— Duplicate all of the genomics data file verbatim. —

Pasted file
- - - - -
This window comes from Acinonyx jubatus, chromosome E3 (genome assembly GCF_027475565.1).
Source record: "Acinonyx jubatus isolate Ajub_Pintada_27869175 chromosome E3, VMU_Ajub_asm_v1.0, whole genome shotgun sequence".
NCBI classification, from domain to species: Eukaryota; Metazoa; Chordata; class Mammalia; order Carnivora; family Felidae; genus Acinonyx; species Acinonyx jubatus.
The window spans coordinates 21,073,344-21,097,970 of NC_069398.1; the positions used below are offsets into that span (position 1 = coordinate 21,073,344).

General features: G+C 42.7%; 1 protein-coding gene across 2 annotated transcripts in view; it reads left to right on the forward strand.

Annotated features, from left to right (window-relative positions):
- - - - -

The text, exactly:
This window comes from Acinonyx jubatus, chromosome E3 (genome assembly GCF_027475565.1).
Source record: "Acinonyx jubatus isolate Ajub_Pintada_27869175 chromosome E3, VMU_Ajub_asm_v1.0, whole genome shotgun sequence".
NCBI classification, from domain to species: Eukaryota; Metazoa; Chordata; class Mammalia; order Carnivora; family Felidae; genus Acinonyx; species Acinonyx jubatus.
The window spans coordinates 21,073,344-21,097,970 of NC_069398.1; the positions used below are offsets into that span (position 1 = coordinate 21,073,344).

General features: G+C 42.7%; 1 protein-coding gene across 2 annotated transcripts in view; it reads left to right on the forward strand.

Annotated features, from left to right (window-relative positions):